“Prayer goes beyond time and space and continues to influence people. This is how I feel as someone who has been praying for a long time. The results of ancestors’ prayers and wishes are happening now. People have been seeing these results but they don’t realize it,” says Priest Otsuka.
I used to think that prayer is something like a special ritual, but that is not the case. Instead, it is something that everyone does on a usual basis. The only difference is whether the wish is strong or weak and whether you can continue wishing or not.
Recalling a passage that I had once read in a book that said “life is a prayer,” I became convinced by the words of Priest Otsuka. Whether we are conscious of it or not, we pray every day as we live.
On April 20 of every year, a special goma ritual is held in which 8,000 pieces of gomaki firewood are fed to the flames. It is said that Buddha went back and forth between this world and another 8,000 times to save people, so it became a practice to burn 8,000 pieces of gomaki firewood in commemoration of this feat.
To prepare for this event, priests avoid ingesting salt, grains, and tea, and have two meals of water-boiled vegetables a day starting on April 11th. They do this to keep their body and mind clean and pure, and devoted to the practice. Then they fast for 7 days! Fasting is becoming popular these days, but priests fast for an entire WEEK! The idea of doing this is completely unimaginable for me as I am someone who becomes sullen when I get a little hungry and can’t even fast for a single day.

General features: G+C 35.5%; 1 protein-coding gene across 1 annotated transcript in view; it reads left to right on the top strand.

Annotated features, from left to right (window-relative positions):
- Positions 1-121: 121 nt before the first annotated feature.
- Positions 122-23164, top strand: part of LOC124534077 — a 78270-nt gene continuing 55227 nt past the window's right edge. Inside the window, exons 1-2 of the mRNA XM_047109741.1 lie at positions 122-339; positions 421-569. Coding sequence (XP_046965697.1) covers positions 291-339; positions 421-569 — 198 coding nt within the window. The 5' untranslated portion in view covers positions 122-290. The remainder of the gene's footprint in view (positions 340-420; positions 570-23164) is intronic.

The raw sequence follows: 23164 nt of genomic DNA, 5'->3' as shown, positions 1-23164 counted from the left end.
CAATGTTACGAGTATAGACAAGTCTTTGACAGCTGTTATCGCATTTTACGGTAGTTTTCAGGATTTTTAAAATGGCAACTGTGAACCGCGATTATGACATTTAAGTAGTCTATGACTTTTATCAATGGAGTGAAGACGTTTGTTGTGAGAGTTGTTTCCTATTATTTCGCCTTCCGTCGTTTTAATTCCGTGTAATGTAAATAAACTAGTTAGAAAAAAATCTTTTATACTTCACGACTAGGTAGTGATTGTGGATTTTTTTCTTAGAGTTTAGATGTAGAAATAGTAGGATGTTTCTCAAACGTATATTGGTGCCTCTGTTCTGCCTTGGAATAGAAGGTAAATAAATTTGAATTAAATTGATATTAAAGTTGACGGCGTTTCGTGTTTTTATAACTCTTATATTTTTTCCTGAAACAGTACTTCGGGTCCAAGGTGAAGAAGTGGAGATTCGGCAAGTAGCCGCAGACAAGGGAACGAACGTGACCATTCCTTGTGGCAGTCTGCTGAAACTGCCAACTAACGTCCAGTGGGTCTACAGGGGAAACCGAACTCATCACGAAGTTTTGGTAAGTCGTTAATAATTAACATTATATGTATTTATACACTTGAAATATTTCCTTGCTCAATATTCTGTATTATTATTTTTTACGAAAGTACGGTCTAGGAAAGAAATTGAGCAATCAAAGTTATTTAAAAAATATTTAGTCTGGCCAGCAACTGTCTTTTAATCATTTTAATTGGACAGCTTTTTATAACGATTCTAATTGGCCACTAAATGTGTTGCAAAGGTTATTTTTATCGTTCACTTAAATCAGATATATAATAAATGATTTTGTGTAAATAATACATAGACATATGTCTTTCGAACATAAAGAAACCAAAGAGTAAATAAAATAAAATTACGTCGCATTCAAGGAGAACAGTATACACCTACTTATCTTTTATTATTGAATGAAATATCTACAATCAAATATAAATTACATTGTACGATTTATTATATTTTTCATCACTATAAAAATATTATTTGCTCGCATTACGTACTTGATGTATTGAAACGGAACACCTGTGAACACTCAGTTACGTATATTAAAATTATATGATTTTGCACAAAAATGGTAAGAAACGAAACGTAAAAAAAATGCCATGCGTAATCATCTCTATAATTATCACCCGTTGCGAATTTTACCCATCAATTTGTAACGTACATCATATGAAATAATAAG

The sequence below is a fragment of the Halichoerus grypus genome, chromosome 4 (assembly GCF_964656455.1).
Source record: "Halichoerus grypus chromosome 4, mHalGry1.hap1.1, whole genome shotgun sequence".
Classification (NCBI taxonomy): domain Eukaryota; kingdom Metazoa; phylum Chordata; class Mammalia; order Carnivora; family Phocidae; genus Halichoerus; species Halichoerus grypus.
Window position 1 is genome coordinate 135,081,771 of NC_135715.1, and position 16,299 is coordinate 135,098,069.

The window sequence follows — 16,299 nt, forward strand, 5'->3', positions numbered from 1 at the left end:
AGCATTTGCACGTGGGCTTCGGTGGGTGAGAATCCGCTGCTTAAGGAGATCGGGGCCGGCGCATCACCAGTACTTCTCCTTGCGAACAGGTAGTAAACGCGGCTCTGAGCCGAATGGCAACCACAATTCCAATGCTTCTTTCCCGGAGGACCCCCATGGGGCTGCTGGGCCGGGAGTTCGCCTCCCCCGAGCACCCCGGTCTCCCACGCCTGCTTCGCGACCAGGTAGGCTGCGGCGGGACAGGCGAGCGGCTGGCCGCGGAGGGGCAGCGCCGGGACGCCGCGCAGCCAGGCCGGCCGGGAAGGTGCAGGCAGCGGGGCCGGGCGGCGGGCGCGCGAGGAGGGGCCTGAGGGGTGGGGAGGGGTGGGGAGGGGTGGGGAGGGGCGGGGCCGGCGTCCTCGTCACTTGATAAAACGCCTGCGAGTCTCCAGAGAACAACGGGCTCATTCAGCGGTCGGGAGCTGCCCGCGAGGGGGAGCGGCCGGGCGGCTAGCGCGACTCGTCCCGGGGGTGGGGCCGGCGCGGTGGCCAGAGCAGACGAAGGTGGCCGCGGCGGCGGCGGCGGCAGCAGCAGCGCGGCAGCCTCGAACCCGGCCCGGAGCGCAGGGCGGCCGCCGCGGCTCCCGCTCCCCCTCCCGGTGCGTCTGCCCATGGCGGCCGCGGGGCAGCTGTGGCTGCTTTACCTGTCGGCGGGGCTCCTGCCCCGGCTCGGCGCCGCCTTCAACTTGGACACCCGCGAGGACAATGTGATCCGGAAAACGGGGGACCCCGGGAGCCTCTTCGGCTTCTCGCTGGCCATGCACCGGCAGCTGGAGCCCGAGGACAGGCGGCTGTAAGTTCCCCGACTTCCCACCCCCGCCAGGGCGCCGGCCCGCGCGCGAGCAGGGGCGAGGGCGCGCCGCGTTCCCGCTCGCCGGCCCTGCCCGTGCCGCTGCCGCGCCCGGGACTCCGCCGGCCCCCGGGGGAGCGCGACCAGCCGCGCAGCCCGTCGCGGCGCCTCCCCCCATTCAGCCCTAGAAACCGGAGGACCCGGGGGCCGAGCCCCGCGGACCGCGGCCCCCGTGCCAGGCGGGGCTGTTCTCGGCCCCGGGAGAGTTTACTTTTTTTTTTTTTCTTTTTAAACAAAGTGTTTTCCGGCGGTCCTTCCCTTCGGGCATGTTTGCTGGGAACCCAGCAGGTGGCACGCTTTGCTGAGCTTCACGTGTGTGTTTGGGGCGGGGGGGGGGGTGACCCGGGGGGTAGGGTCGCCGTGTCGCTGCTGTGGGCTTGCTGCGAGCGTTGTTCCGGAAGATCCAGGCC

While they fast, they also recite a mantra (spell) 100,000 times. Can you imagine? Have you ever counted to such a number? Endlessly, they just pray and recite the mantra. On the final day of April 20th, they avoid drinking water and pray for peace, disaster recovery, and the wish fulfillment of everyone in the world while burning 11,000 pieces of gomaki firewood by hand in one day.
I bet some people are thinking “wait, wasn’t it 8,000 pieces?” to themselves right about now. The actual instructions for this practice say to “burn 8,000 pieces of gomaki firewood,” but Priest Otsuka burns 3,000 more than that. I asked him why he increased the number, as 8,000 is already incredible. He answered, “I think things get better if I worship longer. I was curious about what might change if I do more than others did”.
Priest Otsuka is aiming for a high and steep road. What kind of scenery does he see from such a place? Priest Otsuka prays every day that everyone’s wishes will be fulfilled.
Why don’t you make the climb up to Daisan-ji Temple and pray for both others and yourself?
Address: 2103 Kamiichi, Yoshino-cho, Yoshino-gun, Nara 639-3111
TEL: +81- 746-32-2601
Parking: Park on the riverside of the Yoshino River
• Every Tuesday: Prayer
• 11th of every month 11:00~: Goma fire prayer and religious discourse session
• 21th of every month 10:00~: Memorial service for ancestors
Special prayer services are available every day (reservation required).
Prayer services include rituals for safe childbirth, naming, and so on.